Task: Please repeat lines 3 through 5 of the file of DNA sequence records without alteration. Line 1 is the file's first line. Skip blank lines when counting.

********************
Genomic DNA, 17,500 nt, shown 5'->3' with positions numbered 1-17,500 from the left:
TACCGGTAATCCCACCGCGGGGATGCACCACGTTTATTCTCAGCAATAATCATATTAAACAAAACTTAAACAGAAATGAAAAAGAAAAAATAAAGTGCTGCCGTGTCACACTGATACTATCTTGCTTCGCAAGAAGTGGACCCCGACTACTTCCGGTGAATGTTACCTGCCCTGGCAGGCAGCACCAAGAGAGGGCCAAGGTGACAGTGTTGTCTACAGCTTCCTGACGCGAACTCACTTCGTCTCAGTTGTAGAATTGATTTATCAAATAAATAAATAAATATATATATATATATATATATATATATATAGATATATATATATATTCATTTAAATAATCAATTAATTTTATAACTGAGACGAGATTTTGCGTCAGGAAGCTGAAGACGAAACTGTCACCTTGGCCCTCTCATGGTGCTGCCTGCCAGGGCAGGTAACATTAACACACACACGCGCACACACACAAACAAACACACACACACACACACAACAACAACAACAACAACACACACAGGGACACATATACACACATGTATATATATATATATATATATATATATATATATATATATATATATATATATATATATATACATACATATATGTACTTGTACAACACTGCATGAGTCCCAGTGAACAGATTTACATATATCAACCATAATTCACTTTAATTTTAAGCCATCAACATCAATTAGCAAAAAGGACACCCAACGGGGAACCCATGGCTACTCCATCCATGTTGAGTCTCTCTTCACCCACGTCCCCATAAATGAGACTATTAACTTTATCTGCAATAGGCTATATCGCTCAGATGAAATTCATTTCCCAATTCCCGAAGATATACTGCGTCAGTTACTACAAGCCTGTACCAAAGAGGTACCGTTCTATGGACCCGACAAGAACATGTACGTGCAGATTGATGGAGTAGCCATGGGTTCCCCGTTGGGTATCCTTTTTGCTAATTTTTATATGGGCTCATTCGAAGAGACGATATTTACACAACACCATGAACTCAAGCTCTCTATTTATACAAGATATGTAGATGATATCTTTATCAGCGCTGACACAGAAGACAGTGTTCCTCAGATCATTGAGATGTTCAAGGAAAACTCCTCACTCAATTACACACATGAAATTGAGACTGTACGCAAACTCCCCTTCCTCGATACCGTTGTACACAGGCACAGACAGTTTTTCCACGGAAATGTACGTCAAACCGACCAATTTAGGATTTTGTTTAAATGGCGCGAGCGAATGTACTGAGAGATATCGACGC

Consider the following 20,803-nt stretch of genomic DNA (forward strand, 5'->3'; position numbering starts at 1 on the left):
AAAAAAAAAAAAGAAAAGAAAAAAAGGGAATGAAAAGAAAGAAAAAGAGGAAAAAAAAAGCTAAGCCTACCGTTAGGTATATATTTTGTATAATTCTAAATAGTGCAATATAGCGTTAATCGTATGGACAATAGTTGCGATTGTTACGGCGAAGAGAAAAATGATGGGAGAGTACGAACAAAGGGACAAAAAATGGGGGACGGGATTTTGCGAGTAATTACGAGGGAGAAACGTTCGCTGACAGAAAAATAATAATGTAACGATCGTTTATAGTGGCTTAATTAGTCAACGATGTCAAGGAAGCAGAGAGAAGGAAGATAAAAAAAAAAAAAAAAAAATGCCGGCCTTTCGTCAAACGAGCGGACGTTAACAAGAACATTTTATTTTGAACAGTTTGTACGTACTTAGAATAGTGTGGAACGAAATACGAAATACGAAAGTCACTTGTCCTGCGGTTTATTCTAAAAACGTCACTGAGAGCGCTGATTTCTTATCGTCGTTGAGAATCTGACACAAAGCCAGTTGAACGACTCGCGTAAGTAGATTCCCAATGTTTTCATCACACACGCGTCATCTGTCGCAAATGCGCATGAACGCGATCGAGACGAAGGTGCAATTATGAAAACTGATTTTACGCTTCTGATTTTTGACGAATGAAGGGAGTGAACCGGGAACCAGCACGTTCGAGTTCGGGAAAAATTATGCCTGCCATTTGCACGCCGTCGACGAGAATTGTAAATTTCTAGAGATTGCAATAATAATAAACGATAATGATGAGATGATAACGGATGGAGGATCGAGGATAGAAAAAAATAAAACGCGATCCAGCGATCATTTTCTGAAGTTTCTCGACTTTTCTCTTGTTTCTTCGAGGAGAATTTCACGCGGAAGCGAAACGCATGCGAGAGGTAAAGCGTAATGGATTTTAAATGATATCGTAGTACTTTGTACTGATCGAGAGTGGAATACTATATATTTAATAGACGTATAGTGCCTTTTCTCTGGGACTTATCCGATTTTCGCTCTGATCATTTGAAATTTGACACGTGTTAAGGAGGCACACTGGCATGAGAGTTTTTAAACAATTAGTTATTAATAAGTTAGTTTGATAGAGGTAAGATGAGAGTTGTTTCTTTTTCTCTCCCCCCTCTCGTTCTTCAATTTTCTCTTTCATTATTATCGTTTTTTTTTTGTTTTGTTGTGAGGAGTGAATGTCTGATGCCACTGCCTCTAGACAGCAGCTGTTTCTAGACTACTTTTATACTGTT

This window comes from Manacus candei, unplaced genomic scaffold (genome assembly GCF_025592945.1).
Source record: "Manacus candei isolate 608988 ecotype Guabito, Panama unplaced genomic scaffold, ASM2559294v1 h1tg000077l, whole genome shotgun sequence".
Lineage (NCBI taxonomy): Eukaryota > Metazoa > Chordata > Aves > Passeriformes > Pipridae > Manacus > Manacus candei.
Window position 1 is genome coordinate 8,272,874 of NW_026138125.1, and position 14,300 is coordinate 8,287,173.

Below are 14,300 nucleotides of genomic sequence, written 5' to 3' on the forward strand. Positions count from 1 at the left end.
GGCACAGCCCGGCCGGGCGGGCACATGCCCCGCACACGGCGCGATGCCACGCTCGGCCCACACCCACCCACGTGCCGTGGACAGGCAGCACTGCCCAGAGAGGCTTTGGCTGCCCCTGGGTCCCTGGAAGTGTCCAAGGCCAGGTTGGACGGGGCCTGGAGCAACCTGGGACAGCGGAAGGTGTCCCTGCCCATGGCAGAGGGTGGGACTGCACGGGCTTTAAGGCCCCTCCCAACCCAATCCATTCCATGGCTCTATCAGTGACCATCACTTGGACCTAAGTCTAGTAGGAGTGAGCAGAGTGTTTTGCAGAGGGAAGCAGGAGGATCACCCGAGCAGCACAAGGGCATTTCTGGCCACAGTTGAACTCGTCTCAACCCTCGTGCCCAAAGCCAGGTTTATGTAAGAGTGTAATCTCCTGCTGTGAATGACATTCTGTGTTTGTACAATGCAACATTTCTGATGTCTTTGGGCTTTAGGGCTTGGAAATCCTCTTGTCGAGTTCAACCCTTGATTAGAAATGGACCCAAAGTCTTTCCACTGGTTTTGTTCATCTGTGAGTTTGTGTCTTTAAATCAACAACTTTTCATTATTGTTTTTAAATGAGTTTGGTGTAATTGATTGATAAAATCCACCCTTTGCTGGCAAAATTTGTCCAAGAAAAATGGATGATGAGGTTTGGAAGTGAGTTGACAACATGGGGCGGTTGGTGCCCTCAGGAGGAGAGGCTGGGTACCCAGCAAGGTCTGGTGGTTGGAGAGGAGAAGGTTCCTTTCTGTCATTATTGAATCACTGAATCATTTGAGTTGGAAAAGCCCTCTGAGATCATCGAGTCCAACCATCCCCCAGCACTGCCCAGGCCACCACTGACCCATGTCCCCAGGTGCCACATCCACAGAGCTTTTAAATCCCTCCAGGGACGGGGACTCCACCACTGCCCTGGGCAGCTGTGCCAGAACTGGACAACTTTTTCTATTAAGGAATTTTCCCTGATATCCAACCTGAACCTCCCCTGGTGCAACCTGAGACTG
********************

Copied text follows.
Consider the following 20,803-nt stretch of genomic DNA (forward strand, 5'->3'; position numbering starts at 1 on the left):
AAAAAAAAAAAAGAAAAGAAAAAAAGGGAATGAAAAGAAAGAAAAAGAGGAAAAAAAAAGCTAAGCCTACCGTTAGGTATATATTTTGTATAATTCTAAATAGTGCAATATAGCGTTAATCGTATGGACAATAGTTGCGATTGTTACGGCGAAGAGAAAAATGATGGGAGAGTACGAACAAAGGGACAAAAAATGGGGGACGGGATTTTGCGAGTAATTACGAGGGAGAAACGTTCGCTGACAGAAAAATAATAATGTAACGATCGTTTATAGTGGCTTAATTAGTCAACGATGTCAAGGAAGCAGAGAGAAGGAAGATAAAAAAAAAAAAAAAAAAATGCCGGCCTTTCGTCAAACGAGCGGACGTTAACAAGAACATTTTATTTTGAACAGTTTGTACGTACTTAGAATAGTGTGGAACGAAATACGAAATACGAAAGTCACTTGTCCTGCGGTTTATTCTAAAAACGTCACTGAGAGCGCTGATTTCTTATCGTCGTTGAGAATCTGACACAAAGCCAGTTGAACGACTCGCGTAAGTAGATTCCCAATGTTTTCATCACACACGCGTCATCTGTCGCAAATGCGCATGAACGCGATCGAGACGAAGGTGCAATTATGAAAACTGATTTTACGCTTCTGATTTTTGACGAATGAAGGGAGTGAACCGGGAACCAGCACGTTCGAGTTCGGGAAAAATTATGCCTGCCATTTGCACGCCGTCGACGAGAATTGTAAATTTCTAGAGATTGCAATAATAATAAACGATAATGATGAGATGATAACGGATGGAGGATCGAGGATAGAAAAAAATAAAACGCGATCCAGCGATCATTTTCTGAAGTTTCTCGACTTTTCTCTTGTTTCTTCGAGGAGAATTTCACGCGGAAGCGAAACGCATGCGAGAGGTAAAGCGTAATGGATTTTAAATGATATCGTAGTACTTTGTACTGATCGAGAGTGGAATACTATATATTTAATAGACGTATAGTGCCTTTTCTCTGGGACTTATCCGATTTTCGCTCTGATCATTTGAAATTTGACACGTGTTAAGGAGGCACACTGGCATGAGAGTTTTTAAACAATTAGTTATTAATAAGTTAGTTTGATAGAGGTAAGATGAGAGTTGTTTCTTTTTCTCTCCCCCCTCTCGTTCTTCAATTTTCTCTTTCATTATTATCGTTTTTTTTTTGTTTTGTTGTGAGGAGTGAATGTCTGATGCCACTGCCTCTAGACAGCAGCTGTTTCTAGACTACTTTTATACTGTT

This window comes from Manacus candei, unplaced genomic scaffold (genome assembly GCF_025592945.1).